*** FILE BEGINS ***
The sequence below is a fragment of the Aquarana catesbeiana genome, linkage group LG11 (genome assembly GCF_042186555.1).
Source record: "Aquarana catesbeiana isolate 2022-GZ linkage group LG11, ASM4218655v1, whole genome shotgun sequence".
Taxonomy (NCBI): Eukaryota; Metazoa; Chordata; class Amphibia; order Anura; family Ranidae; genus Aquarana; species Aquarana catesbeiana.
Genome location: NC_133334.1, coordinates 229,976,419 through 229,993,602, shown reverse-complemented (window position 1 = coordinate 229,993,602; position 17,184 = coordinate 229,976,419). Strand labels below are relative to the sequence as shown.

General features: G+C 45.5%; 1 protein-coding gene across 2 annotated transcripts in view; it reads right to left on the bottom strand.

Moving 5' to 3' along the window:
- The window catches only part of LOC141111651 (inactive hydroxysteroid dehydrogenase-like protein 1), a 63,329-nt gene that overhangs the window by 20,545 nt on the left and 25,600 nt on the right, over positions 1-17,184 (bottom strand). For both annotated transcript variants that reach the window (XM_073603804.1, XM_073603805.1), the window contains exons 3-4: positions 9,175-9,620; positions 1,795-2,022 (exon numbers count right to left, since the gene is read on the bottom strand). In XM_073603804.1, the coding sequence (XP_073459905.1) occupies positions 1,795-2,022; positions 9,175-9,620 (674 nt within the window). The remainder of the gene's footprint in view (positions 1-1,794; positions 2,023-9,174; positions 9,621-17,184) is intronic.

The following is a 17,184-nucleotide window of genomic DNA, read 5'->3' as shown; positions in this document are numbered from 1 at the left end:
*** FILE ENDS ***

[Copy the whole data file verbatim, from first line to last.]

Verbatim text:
The sequence below is a fragment of the Aquarana catesbeiana genome, linkage group LG11 (genome assembly GCF_042186555.1).
Source record: "Aquarana catesbeiana isolate 2022-GZ linkage group LG11, ASM4218655v1, whole genome shotgun sequence".
Taxonomy (NCBI): Eukaryota; Metazoa; Chordata; class Amphibia; order Anura; family Ranidae; genus Aquarana; species Aquarana catesbeiana.
Genome location: NC_133334.1, coordinates 229,976,419 through 229,993,602, shown reverse-complemented (window position 1 = coordinate 229,993,602; position 17,184 = coordinate 229,976,419). Strand labels below are relative to the sequence as shown.

General features: G+C 45.5%; 1 protein-coding gene across 2 annotated transcripts in view; it reads right to left on the bottom strand.

Moving 5' to 3' along the window:
- The window catches only part of LOC141111651 (inactive hydroxysteroid dehydrogenase-like protein 1), a 63,329-nt gene that overhangs the window by 20,545 nt on the left and 25,600 nt on the right, over positions 1-17,184 (bottom strand). For both annotated transcript variants that reach the window (XM_073603804.1, XM_073603805.1), the window contains exons 3-4: positions 9,175-9,620; positions 1,795-2,022 (exon numbers count right to left, since the gene is read on the bottom strand). In XM_073603804.1, the coding sequence (XP_073459905.1) occupies positions 1,795-2,022; positions 9,175-9,620 (674 nt within the window). The remainder of the gene's footprint in view (positions 1-1,794; positions 2,023-9,174; positions 9,621-17,184) is intronic.

The following is a 17,184-nucleotide window of genomic DNA, read 5'->3' as shown; positions in this document are numbered from 1 at the left end: